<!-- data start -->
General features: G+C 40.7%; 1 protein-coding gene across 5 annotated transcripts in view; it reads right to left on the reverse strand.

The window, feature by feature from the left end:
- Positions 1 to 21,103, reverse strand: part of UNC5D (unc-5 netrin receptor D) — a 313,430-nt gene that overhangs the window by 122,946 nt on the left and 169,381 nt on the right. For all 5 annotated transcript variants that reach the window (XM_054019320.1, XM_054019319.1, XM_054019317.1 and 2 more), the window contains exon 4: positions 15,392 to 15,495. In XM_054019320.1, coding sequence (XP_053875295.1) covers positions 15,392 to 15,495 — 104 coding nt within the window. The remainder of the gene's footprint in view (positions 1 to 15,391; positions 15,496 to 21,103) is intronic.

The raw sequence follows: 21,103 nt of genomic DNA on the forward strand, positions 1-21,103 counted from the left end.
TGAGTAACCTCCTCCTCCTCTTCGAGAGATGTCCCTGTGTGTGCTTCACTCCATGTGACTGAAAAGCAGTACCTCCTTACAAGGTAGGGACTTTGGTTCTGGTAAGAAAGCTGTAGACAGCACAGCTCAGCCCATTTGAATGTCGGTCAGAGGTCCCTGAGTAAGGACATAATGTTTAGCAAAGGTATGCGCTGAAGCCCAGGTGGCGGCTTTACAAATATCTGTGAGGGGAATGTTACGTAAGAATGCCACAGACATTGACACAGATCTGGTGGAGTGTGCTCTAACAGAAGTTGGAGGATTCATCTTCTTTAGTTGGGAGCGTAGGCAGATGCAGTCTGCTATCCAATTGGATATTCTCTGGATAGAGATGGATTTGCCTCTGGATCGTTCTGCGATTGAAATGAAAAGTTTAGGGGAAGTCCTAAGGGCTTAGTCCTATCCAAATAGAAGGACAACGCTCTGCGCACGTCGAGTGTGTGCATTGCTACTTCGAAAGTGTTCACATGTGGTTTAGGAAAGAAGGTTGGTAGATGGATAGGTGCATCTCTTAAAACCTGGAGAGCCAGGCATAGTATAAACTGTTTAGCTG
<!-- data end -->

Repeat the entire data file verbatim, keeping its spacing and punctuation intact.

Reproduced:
General features: G+C 40.7%; 1 protein-coding gene across 5 annotated transcripts in view; it reads right to left on the reverse strand.

The window, feature by feature from the left end:
- Positions 1 to 21,103, reverse strand: part of UNC5D (unc-5 netrin receptor D) — a 313,430-nt gene that overhangs the window by 122,946 nt on the left and 169,381 nt on the right. For all 5 annotated transcript variants that reach the window (XM_054019320.1, XM_054019319.1, XM_054019317.1 and 2 more), the window contains exon 4: positions 15,392 to 15,495. In XM_054019320.1, coding sequence (XP_053875295.1) covers positions 15,392 to 15,495 — 104 coding nt within the window. The remainder of the gene's footprint in view (positions 1 to 15,391; positions 15,496 to 21,103) is intronic.

The raw sequence follows: 21,103 nt of genomic DNA on the forward strand, positions 1-21,103 counted from the left end.
TGAGTAACCTCCTCCTCCTCTTCGAGAGATGTCCCTGTGTGTGCTTCACTCCATGTGACTGAAAAGCAGTACCTCCTTACAAGGTAGGGACTTTGGTTCTGGTAAGAAAGCTGTAGACAGCACAGCTCAGCCCATTTGAATGTCGGTCAGAGGTCCCTGAGTAAGGACATAATGTTTAGCAAAGGTATGCGCTGAAGCCCAGGTGGCGGCTTTACAAATATCTGTGAGGGGAATGTTACGTAAGAATGCCACAGACATTGACACAGATCTGGTGGAGTGTGCTCTAACAGAAGTTGGAGGATTCATCTTCTTTAGTTGGGAGCGTAGGCAGATGCAGTCTGCTATCCAATTGGATATTCTCTGGATAGAGATGGATTTGCCTCTGGATCGTTCTGCGATTGAAATGAAAAGTTTAGGGGAAGTCCTAAGGGCTTAGTCCTATCCAAATAGAAGGACAACGCTCTGCGCACGTCGAGTGTGTGCATTGCTACTTCGAAAGTGTTCACATGTGGTTTAGGAAAGAAGGTTGGTAGATGGATAGGTGCATCTCTTAAAACCTGGAGAGCCAGGCATAGTATAAACTGTTTAGCTG